Last month, a ship towed a strange two-headed floating snake contraption a third-of-a-mile in length out into the Pacific Ocean from San Francisco Bay. Offshore, the giant snake will be undergoing tests. In about 30 days, if this is successful, the contraption will head over to the Great Pacific Garbage Patch that bobs in the sea between Hawaii and California.
When it gets there, it will be deployed at the Garbage Patch’s edge and, using the power provided by solar panels, move out with each head operating separately to drift and gather up some of the plastic laundry baskets, six-pack holders, plastic bottles, fishing nets, fallen helium Happy Birthday balloons, broken surfboards and whatever else has floated off to join this great conglomeration that, looking down from space, can be seen as some odd roiling object twice the size of Texas.
After the contraption gnaws away around the edge and gathers up stuff between the curve of its body, which will be “emptied” by a freighter that comes over every six weeks or so and will, by crane, sprinkle the garbage into waiting shipboard containers to be brought back to port for safe disposal.
I shall describe this contraption. Each head has a set of solar-powered lights, cameras, sensors and satellite antennas that communicate with each other. When in motion, the snake moves along in a U-shape. Stuff on the surface of the sea can get gathered up in the U. A metal screen is attached to the underside of the snake for its whole length. The idea is that this contraption, left there on its own, bobbing in the sometimes huge waves of the ocean, can capture a portion of this mass and stuff it into the hollow of the U so that, when full—the cameras and satellite antennas will confirm it—a freighter can come over to take it away. It’s sort of like a Roomba vacuum cleaning a living room rug that then gets cleaned out itself to continue on.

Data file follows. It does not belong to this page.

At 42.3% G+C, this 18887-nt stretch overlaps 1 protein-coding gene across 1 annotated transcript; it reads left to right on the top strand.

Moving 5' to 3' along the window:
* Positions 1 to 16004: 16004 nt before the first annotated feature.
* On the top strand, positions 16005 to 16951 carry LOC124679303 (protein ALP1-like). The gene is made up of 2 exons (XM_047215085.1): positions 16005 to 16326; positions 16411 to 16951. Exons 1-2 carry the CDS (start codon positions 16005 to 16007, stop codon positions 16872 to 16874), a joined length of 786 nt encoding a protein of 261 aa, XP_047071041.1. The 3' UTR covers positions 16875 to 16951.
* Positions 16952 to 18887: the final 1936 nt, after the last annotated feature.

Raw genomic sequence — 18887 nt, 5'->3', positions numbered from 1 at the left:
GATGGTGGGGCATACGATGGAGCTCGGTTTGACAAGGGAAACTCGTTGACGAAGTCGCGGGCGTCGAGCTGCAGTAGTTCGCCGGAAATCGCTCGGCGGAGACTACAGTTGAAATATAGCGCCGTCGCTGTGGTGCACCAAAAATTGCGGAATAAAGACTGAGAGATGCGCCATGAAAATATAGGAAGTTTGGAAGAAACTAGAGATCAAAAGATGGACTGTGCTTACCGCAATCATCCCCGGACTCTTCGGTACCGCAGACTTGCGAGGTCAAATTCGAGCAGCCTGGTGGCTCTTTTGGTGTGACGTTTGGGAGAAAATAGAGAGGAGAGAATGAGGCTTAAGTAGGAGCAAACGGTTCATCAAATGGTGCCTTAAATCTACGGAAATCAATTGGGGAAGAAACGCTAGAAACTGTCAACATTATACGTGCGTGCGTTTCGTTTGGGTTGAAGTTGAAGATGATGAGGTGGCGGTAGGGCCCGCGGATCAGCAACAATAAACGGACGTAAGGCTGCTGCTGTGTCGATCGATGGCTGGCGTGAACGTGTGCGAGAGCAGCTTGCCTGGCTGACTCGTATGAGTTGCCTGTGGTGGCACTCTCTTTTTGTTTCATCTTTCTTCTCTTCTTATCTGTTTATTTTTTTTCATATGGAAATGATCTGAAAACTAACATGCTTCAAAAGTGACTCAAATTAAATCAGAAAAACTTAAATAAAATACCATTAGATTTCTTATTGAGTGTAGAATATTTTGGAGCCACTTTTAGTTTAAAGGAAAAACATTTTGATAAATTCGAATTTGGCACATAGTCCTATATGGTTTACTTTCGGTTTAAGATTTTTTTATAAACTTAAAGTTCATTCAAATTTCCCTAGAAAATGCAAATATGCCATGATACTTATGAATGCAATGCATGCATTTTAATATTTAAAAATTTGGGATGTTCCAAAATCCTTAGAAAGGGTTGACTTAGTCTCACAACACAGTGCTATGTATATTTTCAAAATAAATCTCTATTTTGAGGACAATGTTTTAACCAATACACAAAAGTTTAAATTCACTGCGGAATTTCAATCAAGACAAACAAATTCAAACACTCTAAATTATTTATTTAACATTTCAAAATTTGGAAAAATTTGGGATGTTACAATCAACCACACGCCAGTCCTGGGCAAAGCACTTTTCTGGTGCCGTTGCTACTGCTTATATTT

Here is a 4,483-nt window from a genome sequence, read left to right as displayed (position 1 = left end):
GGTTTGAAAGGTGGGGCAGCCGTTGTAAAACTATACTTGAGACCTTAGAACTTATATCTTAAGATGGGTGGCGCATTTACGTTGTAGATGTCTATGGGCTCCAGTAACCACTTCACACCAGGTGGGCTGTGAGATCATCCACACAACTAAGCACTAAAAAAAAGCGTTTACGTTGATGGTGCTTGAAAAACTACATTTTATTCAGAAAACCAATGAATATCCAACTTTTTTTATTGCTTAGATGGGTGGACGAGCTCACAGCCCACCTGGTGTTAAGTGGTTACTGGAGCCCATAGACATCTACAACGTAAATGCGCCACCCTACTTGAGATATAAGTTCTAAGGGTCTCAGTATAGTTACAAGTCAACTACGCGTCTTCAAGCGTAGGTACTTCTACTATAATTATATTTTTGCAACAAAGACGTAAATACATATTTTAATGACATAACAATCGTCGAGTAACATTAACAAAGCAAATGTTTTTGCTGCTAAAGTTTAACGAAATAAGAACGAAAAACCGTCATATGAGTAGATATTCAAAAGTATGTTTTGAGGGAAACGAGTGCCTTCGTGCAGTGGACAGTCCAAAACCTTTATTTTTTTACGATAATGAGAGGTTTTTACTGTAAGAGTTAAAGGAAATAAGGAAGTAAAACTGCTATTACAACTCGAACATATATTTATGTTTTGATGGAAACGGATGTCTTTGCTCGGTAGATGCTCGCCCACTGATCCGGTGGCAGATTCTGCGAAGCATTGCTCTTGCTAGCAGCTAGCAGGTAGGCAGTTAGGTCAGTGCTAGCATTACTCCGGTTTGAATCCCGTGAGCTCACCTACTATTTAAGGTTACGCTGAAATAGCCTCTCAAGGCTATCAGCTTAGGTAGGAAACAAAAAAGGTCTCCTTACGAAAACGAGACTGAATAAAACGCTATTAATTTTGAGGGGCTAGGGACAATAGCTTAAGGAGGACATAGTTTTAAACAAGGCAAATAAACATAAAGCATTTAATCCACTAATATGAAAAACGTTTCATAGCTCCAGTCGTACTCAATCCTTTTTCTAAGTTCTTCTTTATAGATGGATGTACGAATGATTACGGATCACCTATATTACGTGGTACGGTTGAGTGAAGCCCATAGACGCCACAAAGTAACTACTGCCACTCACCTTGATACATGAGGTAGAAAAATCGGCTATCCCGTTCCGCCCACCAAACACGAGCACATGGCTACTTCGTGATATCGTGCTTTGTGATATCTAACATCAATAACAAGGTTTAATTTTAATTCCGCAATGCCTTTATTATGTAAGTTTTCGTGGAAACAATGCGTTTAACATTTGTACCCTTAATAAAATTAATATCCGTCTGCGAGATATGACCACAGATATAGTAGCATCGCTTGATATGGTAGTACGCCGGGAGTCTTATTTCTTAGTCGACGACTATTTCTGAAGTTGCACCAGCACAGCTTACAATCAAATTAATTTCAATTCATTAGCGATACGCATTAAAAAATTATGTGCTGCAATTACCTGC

I read about this in the business section of The New York Times and it’s datelined San Francisco, where Silicon Valley start-ups, bolstered by investors, can turn into great successes. This one is now underway. Heading it up is this 24-year-old genius from the Netherlands named Boyan Slat, who has so far raised $35 million in donations for this effort. He’s right in there with other geniuses with odd names: Bezos, Jobs, Musk, Slat.
Slat has said the goal is to remove half of the Great Garbage Patch in 10 years. The business section lists several prominent Slat backers as investors—PayPal co-founder Peter Thiel and CEO of Salesforce.com Marc Menioff. To remove half the Garbage Patch, Slat intends to deploy 60 free-floating contraptions in the near future. Each will be constructed of a plastic so strong it will withstand the towering waves and rough treatment it will encounter and. (After which, broken, I suppose, they will be thrown into the remaining Garbage Patch, to be led off back to shore for disposal by a brand new replacement plastic contraption.)
Slat has said he is most looking forward to a ship loaded with plastic coming back to port.
Incidentally, Mr. Slat has tried to think of everything related to his contraption that might be questioned by environmentalists. The curved snake is designed to not trap fish as it gathers up the floating Texases. The metal screens that hang from the underside of the 2,000-foot-long length extend down 10 feet deep into the sea to see to that. Fish collected up along with the plastic need only look down and sideways to see they can escape by diving 10 feet deeper to get under the arms.
No problem. Fish love going in and out of things. As insurance, Slat has a Greenpeace-type boat loaded with animal rights scientists heading out to the two-headed snake, chugging along to see that everything is working according to plan.